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|Roots, Wine and Reggae ~ 2016 Folsom Black History Month Celebration|
|Date||Saturday February 27|
|Time||5:30 PM - 10:30 PM|
|Import this event into your personal calendar.|
|Lake Natoma Inn, Folsom, CA|
|Organizer/Author||Khubaka, Michael Harris|
The past, present and future of the Great State of California are connected in a wonderful way.
Honorable Mervyn M. Dymally offered AB 59 an amazing legislative opportunity to showcase the contributions by people of African ancestry throughout the State of California, his legacy is alive.
Honorable William Alexander Leidesdorff, Jr. continues to demonstrate the amazing potential of equity and equal opportunity. In the spirit of our mixed Caribbean extended family, 2016 Folsom Black History Month ~ Roots, Wine and Reggae will bring us together in a good way...
2016 Folsom Black History Month ~ Roots, Wine and Reggae is poised to mark a new beginning, building on the solid foundation of William Alexander Leidesdorff, Jr., (1810-1848) a prominent civic leader and founding pioneer in the successful quest for California to become the 31st state of the United States of America, our “African Founding Father of Califonria.”
William Alexander Leidesdorff, Jr. was born in St. Croix, Danish Virgin Islands, in October 1810 to Anna Marie Sparks, of African Cuban ancestry and William Leidesdorff, of Danish Jewish ancestry.
By 1846 in San Francisco, William owned the largest home in San Francisco, was elected City Treasurer, constructed the City Hotel, built the first commercial shipping warehouse and wharf in S.F., elected President of the first California School Board and donated the land to build the first public school in California, owned and operated his prosperous 35,500+ acre agribusiness, Leidesdorff Ranch in Sacramento County.
In 1834, Leidesdorff was naturalized a U.S. Citizen and began to develop a lucrative maritime shipping business based in New Orleans, Louisiana. The Negro Seamen Acts, at the second busiest port in the United States, New Orleans and a lengthy Federal lawsuit, on top of the tragic ending to his love affair forced William to relocate to the Pacific Rim with a fresh start.
In 1840, Leidesdorff traveled to New York, NY and on his final plans east coast voyage he sailed through the ports in Cuba, Virgin Islands, Panama, Brazil, Argentina, Chile and Hawaii relocating to Alta Mexican California.
In 1841, Leidesdorff sailed the first United States shipping vessel, the Julia Ann, into the sleepy Mexican fishing Village of Yerba Buena, modern day San Francisco, to establish a world maritime center.
In 1843, he was naturalized as a Mexican citizen in order to facilitate acquiring a vast land grant from the Mexican authorities, and was an early advocate of creating dual United States citizenship.
In 1844, William Alexander Leidesdorff, Jr. obtained title to Rancho Rio de Los Americanos, well over 35,000+ acres of prime real estate along the south bank of the American River. His global trade and commerce projects financed, developed, and helped stabilize the Sacramento Valley.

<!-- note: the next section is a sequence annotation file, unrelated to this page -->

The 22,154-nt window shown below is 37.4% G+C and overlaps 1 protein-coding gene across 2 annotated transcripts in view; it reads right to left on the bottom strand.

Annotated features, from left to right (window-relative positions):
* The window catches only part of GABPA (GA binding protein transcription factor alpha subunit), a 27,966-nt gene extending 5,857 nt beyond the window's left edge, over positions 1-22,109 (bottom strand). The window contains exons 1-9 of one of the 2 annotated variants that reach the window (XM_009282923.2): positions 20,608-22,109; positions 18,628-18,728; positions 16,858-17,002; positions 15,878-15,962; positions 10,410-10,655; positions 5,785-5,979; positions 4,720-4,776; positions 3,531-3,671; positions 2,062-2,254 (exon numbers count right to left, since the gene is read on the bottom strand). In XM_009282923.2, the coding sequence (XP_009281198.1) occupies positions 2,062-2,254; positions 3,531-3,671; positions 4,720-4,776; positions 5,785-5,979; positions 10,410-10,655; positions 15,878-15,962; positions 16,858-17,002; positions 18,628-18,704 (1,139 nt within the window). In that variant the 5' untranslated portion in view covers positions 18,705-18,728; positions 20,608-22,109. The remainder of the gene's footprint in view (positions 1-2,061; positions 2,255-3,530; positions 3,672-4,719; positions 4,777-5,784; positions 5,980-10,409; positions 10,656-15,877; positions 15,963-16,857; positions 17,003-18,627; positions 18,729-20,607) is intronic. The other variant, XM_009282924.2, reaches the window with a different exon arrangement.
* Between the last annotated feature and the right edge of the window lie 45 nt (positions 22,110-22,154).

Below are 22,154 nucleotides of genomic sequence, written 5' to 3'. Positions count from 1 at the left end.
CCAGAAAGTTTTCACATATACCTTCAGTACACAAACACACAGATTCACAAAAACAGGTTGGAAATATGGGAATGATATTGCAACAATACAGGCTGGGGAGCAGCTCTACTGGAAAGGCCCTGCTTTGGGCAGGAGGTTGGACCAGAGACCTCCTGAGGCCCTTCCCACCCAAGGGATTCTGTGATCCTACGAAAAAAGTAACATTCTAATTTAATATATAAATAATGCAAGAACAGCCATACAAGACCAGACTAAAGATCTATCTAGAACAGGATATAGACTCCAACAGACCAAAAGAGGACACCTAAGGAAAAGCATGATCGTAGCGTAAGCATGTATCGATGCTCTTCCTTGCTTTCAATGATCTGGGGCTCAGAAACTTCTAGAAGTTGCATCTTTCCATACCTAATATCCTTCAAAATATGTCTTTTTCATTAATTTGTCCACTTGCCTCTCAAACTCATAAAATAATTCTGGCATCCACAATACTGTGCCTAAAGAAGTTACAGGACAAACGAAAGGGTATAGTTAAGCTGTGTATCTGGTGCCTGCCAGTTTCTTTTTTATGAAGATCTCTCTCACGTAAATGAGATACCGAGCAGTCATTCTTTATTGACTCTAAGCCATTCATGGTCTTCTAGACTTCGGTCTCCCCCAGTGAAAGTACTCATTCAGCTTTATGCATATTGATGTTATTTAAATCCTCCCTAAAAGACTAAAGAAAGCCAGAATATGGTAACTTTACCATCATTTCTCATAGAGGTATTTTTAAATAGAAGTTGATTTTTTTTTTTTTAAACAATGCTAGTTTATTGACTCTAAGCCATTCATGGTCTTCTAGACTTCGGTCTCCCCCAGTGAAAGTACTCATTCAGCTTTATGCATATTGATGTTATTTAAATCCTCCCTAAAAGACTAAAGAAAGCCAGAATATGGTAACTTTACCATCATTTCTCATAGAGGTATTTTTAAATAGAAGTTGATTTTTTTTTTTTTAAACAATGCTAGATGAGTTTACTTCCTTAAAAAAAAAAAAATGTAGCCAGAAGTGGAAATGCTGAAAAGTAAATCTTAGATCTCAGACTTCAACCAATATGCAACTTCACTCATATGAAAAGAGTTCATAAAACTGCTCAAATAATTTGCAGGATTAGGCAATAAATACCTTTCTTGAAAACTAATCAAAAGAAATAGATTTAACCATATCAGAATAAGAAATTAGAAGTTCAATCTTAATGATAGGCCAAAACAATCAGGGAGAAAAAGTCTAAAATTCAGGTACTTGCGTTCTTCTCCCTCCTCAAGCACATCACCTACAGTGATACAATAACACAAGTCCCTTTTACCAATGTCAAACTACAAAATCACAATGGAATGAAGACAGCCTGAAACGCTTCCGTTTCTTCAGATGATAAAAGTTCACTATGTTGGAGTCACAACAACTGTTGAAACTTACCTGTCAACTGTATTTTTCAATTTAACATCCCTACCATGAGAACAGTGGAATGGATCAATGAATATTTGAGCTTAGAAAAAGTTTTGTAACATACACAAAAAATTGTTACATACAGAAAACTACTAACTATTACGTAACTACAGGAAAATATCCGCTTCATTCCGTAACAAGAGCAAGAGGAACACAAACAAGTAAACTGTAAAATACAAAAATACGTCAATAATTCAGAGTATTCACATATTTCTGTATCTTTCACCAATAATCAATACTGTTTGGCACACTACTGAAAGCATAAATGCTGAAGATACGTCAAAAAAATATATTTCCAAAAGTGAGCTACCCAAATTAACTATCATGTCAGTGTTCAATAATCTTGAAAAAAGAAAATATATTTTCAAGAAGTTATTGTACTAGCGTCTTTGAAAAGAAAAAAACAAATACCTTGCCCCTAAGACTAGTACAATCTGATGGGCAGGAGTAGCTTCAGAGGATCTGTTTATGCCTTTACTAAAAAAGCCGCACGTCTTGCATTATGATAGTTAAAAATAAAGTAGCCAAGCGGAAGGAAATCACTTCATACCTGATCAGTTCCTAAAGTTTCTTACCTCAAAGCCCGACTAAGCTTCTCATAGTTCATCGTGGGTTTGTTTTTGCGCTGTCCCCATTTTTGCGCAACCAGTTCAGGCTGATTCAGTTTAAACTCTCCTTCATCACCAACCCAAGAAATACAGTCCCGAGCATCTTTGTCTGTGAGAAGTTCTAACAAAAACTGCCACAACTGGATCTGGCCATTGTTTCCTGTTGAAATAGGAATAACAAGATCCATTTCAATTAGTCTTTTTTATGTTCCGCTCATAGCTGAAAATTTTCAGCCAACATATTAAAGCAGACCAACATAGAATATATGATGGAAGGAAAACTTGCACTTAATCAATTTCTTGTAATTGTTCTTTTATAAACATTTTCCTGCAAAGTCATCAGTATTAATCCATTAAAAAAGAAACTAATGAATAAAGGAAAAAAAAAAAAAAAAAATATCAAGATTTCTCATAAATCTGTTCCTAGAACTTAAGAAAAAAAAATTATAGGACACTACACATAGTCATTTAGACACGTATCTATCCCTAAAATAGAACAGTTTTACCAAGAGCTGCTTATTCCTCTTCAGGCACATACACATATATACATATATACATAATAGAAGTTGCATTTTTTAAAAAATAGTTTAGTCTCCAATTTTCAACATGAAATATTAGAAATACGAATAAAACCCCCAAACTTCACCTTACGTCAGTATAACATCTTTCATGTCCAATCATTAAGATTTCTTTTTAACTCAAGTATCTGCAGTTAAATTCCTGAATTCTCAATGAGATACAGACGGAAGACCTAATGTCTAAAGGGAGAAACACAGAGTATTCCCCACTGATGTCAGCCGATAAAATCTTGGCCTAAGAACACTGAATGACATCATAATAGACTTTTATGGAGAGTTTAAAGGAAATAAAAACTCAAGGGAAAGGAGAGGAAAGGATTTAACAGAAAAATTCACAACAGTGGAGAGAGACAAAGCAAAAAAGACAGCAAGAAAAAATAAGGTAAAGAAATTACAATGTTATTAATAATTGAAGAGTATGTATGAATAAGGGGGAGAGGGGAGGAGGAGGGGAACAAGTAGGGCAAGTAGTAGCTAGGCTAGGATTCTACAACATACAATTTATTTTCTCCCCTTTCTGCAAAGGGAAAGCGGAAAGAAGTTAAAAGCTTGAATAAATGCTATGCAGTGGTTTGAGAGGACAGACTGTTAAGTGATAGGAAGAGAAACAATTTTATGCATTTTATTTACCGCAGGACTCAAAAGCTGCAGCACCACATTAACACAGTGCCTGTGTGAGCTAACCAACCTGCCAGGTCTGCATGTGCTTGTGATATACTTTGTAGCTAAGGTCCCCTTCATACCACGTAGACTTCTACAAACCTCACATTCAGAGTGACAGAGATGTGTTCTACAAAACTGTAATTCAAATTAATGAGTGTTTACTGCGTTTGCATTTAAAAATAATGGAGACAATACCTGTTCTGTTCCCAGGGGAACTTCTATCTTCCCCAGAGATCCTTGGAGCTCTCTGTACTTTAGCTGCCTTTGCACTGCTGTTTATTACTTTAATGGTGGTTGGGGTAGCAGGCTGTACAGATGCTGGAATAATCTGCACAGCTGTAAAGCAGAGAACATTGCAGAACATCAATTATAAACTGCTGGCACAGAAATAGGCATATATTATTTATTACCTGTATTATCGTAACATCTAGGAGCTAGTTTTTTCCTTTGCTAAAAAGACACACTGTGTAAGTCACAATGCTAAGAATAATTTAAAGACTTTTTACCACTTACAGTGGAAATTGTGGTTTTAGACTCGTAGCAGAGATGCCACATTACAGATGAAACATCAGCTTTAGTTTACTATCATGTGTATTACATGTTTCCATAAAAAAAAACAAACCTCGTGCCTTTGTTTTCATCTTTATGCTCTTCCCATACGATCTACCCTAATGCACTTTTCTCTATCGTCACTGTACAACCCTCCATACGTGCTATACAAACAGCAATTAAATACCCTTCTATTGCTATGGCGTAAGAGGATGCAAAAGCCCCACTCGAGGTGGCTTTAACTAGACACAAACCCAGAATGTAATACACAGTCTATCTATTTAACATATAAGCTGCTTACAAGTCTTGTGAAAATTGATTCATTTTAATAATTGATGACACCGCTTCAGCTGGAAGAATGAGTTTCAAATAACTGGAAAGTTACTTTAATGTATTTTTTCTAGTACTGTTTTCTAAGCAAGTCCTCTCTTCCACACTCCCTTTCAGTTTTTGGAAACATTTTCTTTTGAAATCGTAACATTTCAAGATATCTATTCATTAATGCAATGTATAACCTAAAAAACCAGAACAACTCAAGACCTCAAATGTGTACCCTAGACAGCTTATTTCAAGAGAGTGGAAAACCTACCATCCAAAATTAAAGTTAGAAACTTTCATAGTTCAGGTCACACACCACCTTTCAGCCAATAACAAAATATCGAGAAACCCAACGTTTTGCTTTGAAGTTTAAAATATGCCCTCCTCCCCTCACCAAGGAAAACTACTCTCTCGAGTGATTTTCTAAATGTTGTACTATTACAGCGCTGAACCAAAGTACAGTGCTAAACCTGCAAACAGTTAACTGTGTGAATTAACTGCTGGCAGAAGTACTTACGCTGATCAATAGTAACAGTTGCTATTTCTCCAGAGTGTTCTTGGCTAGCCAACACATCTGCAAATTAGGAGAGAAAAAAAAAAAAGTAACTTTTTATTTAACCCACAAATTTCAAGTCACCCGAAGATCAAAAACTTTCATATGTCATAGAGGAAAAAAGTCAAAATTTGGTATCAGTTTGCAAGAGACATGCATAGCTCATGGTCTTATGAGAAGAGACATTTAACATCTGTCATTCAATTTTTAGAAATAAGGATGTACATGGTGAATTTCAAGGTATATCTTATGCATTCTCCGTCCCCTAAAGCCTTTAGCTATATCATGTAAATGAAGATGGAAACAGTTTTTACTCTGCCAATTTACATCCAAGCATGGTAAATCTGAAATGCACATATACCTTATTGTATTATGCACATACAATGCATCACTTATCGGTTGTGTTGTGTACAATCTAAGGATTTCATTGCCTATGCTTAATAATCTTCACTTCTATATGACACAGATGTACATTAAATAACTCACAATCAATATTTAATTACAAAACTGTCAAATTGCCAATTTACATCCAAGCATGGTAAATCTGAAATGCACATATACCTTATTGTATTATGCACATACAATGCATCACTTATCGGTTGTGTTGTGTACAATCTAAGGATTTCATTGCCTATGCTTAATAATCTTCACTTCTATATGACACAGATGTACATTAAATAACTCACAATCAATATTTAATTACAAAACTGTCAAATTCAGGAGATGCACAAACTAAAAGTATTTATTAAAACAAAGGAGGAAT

In 1845, he accepted the position of United States Vice-Consul to the Mexican Alta California region; as such, he became the first African-American diplomat, affectionately known as "A Founding Father of California."
In 1846, he was an active leader in the Bear Flag Revolt during the Mexican-American War. He went on to captain the first and only steam ship in California prior to the Gold Rush of 1848, the Sitka. His maiden steam voyage up the Sacramento River is immortalized on the California State Seal and recognizes his vision for increased maritime transportation of California's agricultural products to world markets.
In 1848, prior to his untimely death from brain fever, he received official notification of vast quantities of gold on his immense cattle and wheat ranch along today's Route 50 corridor.
May 18, 1848 he was buried just inside the front entrance of the Roman Catholic Church, Old San Francisco Mission Delores Basilica.
In 2004, a 15 mile portion of US Highway 50 was officially designated the William Alexander Leidesdorff Jr. Memorial Highway by the California State Legislature and highway sign installations occurred Spring of 2005.
In 2007, the State of California, California Farmer, California Farm Bureau, California Chamber of Commerce and California State Fair inducted Leidesdorff Ranch into the prestigious, California Agricultural Heritage Club.
During California Black History Month 2008, River Bend Park became the official name of Goethe Park, on Historic Rancho Rio De Los Americanos continuing to cloak the rebirth of the “Golden Legacy of William Alexander Leidesdorff, Jr.”
January 2010, the Congress of Racial Equality, during its 25th “Silver” Anniversary Dr. Martin Luther King, Jr. Ambassadorial Reception and Awards Dinner at the Sheraton New York Hotel and Towers, 52nd Street at Seventh Avenue, New York, NY honored Tova Leidesdorf and the legacy of William Alexander Leidesdorff, Jr.
In 2011, Leidesdorff Ranch/Negro Hill Burial Ground Project achieved a major victory by removing the wicked, demonic language from the grave markers of the early California pioneers of African ancestry.
February 27, 2016 at 5:30 pm at the Lake Natoma Inn, Folsom, CA join us for 2016 Folsom Black History Month Gala Dinner Program followed by Roots, Wine and Reggae featuring Zion Roots Band.
Together, we will consider a mutually beneficial path toward reconsideration of AB 59 a seminal piece of legislation authored by Honorable Mervyn M. Dymally, let us come together in the spirit of Roots, Wine and Reggae.